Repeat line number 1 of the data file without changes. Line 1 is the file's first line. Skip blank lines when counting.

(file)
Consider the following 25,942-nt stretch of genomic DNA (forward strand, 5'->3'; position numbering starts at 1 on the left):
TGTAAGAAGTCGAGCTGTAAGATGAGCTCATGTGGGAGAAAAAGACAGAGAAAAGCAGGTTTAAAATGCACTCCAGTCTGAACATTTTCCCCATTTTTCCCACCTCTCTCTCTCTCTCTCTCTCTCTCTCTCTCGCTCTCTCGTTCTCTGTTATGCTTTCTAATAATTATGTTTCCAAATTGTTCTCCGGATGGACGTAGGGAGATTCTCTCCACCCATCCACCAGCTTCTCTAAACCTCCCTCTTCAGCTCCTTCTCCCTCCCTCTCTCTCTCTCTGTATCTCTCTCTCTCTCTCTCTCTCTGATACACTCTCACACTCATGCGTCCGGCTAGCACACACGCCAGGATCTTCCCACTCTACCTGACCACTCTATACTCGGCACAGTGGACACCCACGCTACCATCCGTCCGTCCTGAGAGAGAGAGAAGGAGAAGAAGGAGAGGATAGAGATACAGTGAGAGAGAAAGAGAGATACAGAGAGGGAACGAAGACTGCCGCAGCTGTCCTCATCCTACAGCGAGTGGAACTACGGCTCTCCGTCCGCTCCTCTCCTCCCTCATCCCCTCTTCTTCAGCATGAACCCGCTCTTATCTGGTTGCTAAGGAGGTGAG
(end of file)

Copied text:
Consider the following 25,942-nt stretch of genomic DNA (forward strand, 5'->3'; position numbering starts at 1 on the left):